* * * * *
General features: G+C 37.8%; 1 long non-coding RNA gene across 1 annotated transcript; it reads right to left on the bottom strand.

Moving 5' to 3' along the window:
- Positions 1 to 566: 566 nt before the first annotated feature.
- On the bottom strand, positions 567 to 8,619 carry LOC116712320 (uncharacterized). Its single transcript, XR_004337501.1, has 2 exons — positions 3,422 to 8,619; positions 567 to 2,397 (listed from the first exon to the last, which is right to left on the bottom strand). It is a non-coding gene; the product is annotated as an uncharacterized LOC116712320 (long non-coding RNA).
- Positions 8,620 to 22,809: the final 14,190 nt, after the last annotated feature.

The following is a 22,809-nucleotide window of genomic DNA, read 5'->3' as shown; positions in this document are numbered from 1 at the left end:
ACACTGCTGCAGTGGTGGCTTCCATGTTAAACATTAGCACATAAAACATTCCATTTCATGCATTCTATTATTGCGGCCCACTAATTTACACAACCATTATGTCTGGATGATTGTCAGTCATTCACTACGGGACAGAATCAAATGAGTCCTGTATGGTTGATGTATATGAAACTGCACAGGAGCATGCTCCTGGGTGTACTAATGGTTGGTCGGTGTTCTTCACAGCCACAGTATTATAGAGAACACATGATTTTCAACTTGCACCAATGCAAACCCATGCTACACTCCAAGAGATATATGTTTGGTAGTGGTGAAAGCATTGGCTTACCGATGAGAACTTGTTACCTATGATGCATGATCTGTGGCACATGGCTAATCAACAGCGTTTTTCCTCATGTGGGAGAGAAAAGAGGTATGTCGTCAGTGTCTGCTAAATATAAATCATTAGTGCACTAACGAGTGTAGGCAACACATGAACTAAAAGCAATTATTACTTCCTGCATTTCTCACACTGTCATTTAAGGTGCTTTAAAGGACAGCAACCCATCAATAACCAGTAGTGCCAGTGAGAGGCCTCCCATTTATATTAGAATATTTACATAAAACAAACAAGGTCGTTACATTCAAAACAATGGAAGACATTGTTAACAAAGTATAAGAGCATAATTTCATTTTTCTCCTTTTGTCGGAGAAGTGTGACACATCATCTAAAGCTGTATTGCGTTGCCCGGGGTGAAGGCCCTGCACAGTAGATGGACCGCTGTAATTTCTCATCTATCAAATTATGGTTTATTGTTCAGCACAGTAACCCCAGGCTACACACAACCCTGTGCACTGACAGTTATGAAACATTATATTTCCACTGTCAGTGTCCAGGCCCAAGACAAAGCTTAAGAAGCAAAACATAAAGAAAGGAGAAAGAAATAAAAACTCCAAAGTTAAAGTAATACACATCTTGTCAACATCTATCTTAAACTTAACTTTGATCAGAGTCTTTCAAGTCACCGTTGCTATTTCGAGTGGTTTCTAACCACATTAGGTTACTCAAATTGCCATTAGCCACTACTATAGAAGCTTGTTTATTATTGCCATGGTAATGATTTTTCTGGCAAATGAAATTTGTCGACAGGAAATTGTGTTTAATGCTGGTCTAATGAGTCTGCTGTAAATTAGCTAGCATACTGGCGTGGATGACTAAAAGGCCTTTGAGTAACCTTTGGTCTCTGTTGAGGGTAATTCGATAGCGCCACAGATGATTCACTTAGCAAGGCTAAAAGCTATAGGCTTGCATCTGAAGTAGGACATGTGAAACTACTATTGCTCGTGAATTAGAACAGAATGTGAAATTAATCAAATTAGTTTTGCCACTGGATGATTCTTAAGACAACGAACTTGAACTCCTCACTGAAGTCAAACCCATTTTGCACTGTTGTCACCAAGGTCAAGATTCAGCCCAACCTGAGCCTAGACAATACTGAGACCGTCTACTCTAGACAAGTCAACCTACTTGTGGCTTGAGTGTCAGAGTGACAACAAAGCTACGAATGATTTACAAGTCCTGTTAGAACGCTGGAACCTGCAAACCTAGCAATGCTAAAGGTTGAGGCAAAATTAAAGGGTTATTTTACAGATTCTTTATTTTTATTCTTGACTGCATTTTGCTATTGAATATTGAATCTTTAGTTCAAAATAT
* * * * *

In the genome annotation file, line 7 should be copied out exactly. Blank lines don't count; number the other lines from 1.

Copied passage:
ACACTGCTGCAGTGGTGGCTTCCATGTTAAACATTAGCACATAAAACATTCCATTTCATGCATTCTATTATTGCGGCCCACTAATTTACACAACCATTATGTCTGGATGATTGTCAGTCATTCACTACGGGACAGAATCAAATGAGTCCTGTATGGTTGATGTATATGAAACTGCACAGGAGCATGCTCCTGGGTGTACTAATGGTTGGTCGGTGTTCTTCACAGCCACAGTATTATAGAGAACACATGATTTTCAACTTGCACCAATGCAAACCCATGCTACACTCCAAGAGATATATGTTTGGTAGTGGTGAAAGCATTGGCTTACCGATGAGAACTTGTTACCTATGATGCATGATCTGTGGCACATGGCTAATCAACAGCGTTTTTCCTCATGTGGGAGAGAAAAGAGGTATGTCGTCAGTGTCTGCTAAATATAAATCATTAGTGCACTAACGAGTGTAGGCAACACATGAACTAAAAGCAATTATTACTTCCTGCATTTCTCACACTGTCATTTAAGGTGCTTTAAAGGACAGCAACCCATCAATAACCAGTAGTGCCAGTGAGAGGCCTCCCATTTATATTAGAATATTTACATAAAACAAACAAGGTCGTTACATTCAAAACAATGGAAGACATTGTTAACAAAGTATAAGAGCATAATTTCATTTTTCTCCTTTTGTCGGAGAAGTGTGACACATCATCTAAAGCTGTATTGCGTTGCCCGGGGTGAAGGCCCTGCACAGTAGATGGACCGCTGTAATTTCTCATCTATCAAATTATGGTTTATTGTTCAGCACAGTAACCCCAGGCTACACACAACCCTGTGCACTGACAGTTATGAAACATTATATTTCCACTGTCAGTGTCCAGGCCCAAGACAAAGCTTAAGAAGCAAAACATAAAGAAAGGAGAAAGAAATAAAAACTCCAAAGTTAAAGTAATACACATCTTGTCAACATCTATCTTAAACTTAACTTTGATCAGAGTCTTTCAAGTCACCGTTGCTATTTCGAGTGGTTTCTAACCACATTAGGTTACTCAAATTGCCATTAGCCACTACTATAGAAGCTTGTTTATTATTGCCATGGTAATGATTTTTCTGGCAAATGAAATTTGTCGACAGGAAATTGTGTTTAATGCTGGTCTAATGAGTCTGCTGTAAATTAGCTAGCATACTGGCGTGGATGACTAAAAGGCCTTTGAGTAACCTTTGGTCTCTGTTGAGGGTAATTCGATAGCGCCACAGATGATTCACTTAGCAAGGCTAAAAGCTATAGGCTTGCATCTGAAGTAGGACATGTGAAACTACTATTGCTCGTGAATTAGAACAGAATGTGAAATTAATCAAATTAGTTTTGCCACTGGATGATTCTTAAGACAACGAACTTGAACTCCTCACTGAAGTCAAACCCATTTTGCACTGTTGTCACCAAGGTCAAGATTCAGCCCAACCTGAGCCTAGACAATACTGAGACCGTCTACTCTAGACAAGTCAACCTACTTGTGGCTTGAGTGTCAGAGTGACAACAAAGCTACGAATGATTTACAAGTCCTGTTAGAACGCTGGAACCTGCAAACCTAGCAATGCTAAAGGTTGAGGCAAAATTAAAGGGTTATTTTACAGATTCTTTATTTTTATTCTTGACTGCATTTTGCTATTGAATATTGAATCTTTAGTTCAAAATAT